In view of the Soviet Union's consistent stand before that the territorial issue had been settled, the talks mentioned above can be regarded as having opened the way for the settlement of the northern territorial issue.
On the occasion of the Prime Minister's visit to the Soviet Union, the top leaders of the two countries also discussed other pending problems between Japan and the Soviet Union. They signed a treaty on the protection of migratory birds, an agreement on scientific and technical cooperation and detailed arrangements for a cultural agreement.
General Secretary Brezhnev and Chairman Podgorny and Premier Kosygin accepted the Prime Minister's invitation to visit Japan, and it was agreed to have separate consultations to decide the timing of their visits to Japan.
4. Visit to Southeast Asia
(1) Prime Minister Tanaka visited five Southeast Asian countries, namely, the Philippines, Thailand, Singapore, Malaysia and Indonesia from January 7 to 17, 1974.
It was the first visit made by a Japanese Prime Minister in six years since Prime Minister Sato's visit in 1967, During this period, the international environment surrounding Asia rapidly changed, including the normalization of relations between Japan and China and the conclusion of the Vietnam cease-fire agreement. At the same time, Japan and the Southeast Asian countries had made big strides in expanding their relations of interdependence centering on the economic field.
During his visit under these circumstances, the Prime Minister exchanged frank opinions with the leaders of the host countries on the international situation, especially on a wide range of problems such as the situation in Asia, regional cooperation, economic affairs and economic cooperation. Their talks proved fruitful for the promotion of mutual friendship and cooperation.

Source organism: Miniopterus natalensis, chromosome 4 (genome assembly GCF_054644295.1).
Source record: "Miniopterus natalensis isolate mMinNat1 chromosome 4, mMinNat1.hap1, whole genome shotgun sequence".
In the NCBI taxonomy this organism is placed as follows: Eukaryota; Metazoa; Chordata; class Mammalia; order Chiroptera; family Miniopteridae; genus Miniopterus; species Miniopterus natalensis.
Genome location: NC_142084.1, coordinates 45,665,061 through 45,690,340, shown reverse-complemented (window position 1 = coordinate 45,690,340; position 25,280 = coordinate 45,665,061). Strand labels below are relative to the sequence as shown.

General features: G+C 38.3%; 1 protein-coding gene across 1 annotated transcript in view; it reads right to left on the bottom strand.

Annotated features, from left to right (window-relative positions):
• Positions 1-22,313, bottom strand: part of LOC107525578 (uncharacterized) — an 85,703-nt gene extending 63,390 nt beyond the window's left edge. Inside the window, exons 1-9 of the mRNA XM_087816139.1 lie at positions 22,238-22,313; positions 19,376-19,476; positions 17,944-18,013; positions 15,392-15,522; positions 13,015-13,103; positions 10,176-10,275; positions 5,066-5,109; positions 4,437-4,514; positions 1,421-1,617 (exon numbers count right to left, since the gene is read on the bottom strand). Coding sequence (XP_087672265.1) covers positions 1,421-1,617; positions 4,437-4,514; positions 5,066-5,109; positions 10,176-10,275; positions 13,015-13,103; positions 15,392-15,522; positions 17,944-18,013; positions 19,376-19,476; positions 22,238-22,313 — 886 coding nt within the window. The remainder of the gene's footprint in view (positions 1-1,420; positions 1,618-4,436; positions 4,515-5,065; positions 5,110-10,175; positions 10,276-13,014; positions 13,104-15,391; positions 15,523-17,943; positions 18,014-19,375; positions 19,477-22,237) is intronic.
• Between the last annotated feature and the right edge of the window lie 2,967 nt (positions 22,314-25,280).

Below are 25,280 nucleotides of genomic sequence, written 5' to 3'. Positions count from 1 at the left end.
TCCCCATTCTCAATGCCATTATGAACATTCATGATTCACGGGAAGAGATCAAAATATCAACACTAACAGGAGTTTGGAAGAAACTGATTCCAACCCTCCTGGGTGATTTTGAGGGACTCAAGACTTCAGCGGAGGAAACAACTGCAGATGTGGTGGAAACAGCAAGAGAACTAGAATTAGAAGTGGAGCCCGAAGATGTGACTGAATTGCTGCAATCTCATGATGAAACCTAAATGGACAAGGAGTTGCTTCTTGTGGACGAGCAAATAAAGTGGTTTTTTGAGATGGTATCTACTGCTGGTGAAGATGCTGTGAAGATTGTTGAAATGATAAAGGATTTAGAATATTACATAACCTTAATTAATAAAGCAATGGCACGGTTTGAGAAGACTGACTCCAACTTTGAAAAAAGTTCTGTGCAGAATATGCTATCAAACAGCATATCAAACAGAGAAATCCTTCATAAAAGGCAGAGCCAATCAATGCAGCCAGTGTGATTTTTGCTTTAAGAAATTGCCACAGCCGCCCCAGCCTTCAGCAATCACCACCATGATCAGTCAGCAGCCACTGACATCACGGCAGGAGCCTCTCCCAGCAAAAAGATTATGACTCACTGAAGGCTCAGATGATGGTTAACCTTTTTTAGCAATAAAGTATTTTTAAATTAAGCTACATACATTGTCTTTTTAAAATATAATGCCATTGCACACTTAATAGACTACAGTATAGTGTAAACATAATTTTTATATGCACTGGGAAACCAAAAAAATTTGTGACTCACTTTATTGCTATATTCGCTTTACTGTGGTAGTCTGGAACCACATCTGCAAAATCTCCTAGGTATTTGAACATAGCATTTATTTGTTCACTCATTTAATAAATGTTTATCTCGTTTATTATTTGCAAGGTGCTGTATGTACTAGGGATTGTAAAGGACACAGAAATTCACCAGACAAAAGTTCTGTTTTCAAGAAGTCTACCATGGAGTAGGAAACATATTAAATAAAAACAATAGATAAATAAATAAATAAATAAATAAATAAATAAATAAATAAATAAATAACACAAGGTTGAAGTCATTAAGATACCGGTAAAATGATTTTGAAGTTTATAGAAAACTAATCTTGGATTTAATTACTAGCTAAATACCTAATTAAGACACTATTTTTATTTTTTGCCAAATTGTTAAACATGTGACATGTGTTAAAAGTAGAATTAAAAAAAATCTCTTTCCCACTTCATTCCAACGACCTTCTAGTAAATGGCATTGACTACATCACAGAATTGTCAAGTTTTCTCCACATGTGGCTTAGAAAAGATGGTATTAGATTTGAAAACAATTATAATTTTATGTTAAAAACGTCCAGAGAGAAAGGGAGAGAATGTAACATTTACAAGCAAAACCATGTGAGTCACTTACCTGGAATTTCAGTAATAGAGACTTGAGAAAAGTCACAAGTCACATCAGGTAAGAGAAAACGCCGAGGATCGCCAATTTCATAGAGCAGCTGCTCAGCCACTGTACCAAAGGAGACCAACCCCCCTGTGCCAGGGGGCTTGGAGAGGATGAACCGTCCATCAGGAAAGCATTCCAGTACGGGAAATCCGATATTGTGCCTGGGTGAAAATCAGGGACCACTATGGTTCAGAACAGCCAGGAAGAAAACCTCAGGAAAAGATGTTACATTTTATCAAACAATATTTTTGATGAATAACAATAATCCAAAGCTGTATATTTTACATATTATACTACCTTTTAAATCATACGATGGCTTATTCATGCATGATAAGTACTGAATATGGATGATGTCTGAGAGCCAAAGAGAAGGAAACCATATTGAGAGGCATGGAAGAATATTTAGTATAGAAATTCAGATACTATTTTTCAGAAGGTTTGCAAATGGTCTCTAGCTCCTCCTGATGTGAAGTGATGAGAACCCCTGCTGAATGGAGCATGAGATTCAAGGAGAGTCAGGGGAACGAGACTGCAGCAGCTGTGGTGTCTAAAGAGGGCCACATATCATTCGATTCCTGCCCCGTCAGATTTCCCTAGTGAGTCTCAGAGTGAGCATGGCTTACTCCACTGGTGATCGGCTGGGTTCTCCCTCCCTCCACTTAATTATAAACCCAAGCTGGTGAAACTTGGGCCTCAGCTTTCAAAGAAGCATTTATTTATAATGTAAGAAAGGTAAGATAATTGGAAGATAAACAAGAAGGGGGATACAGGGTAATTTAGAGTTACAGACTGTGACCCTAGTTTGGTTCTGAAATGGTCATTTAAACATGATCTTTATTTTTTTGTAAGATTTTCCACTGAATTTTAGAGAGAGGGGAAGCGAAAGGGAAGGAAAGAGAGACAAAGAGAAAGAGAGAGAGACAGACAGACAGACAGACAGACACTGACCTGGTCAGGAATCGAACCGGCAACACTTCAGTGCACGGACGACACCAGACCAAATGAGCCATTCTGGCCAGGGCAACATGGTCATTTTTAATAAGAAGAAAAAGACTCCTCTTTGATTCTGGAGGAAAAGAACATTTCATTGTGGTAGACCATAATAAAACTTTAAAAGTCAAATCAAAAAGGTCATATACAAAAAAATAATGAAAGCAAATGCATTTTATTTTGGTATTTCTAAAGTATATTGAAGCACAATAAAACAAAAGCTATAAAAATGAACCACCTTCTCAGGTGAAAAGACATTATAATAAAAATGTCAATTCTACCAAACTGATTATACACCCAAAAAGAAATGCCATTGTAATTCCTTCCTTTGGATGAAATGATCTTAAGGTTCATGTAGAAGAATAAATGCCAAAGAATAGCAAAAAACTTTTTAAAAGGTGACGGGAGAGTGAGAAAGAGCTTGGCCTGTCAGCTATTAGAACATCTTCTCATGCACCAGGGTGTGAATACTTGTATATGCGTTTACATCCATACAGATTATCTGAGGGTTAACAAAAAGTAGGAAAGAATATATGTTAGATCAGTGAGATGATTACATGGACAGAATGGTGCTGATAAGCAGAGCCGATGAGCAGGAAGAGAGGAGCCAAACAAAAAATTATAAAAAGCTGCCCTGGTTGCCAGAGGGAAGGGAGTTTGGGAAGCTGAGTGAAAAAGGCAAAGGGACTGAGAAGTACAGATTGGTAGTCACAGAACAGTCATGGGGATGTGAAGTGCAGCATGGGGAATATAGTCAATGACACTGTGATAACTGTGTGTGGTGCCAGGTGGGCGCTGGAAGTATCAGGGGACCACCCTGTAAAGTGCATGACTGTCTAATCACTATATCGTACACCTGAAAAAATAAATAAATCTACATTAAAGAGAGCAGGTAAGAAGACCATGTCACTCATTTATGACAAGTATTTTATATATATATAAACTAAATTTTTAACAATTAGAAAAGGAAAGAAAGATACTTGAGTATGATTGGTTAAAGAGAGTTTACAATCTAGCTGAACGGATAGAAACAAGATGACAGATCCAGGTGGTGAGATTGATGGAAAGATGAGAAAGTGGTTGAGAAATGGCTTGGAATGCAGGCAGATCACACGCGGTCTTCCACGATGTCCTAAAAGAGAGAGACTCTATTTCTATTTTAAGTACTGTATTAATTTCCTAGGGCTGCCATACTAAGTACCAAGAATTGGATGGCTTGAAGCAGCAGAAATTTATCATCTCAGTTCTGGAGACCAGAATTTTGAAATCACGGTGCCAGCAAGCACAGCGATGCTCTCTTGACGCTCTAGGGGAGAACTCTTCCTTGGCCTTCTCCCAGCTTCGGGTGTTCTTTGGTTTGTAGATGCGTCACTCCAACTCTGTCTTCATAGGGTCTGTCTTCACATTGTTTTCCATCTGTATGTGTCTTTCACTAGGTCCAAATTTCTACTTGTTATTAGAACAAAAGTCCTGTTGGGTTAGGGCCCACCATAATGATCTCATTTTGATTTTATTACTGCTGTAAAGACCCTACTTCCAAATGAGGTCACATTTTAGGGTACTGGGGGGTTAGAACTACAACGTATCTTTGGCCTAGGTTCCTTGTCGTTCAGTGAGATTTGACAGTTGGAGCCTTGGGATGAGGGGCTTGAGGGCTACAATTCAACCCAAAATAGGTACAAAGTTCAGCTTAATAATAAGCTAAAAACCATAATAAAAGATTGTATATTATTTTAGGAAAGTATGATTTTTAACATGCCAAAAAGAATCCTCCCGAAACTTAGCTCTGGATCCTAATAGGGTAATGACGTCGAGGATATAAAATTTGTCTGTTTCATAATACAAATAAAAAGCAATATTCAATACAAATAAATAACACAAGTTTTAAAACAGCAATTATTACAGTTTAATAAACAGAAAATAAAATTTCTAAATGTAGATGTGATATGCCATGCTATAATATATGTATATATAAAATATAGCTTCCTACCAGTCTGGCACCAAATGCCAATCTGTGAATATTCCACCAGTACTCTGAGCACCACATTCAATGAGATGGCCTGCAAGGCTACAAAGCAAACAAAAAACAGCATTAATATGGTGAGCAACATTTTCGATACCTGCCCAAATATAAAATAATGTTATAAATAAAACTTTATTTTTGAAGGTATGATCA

On the occasion of his visit, the Prime Minister made the following principles clear as Japan's basic attitude toward the Southeast Asian countries with which it has close relations:
(i) Promotion of good neighbor relations with the Southeast Asian countries to share peace and prosperity with them.
(ii) Respect for the independence of those countries.
(iii) Promotion of mutual understanding with those countries.
(iv) Contribution to the economic development of those countries without disturbing their economic independence.
(v) Respect for voluntary regional cooperation among those countries.
The leaders of the host countries all welcomed the Prime Minister's explanations about the principles mentioned above, and these principles were incorporated in each of the joint press releases issued by Japan and the respective host country.
The leaders also discussed bilateral relations in depth. As for economic cooperation, Japan expressed its preparedness to cooperate positively in the development efforts of the host countries and agreed to give a third yen credit to Malaysia.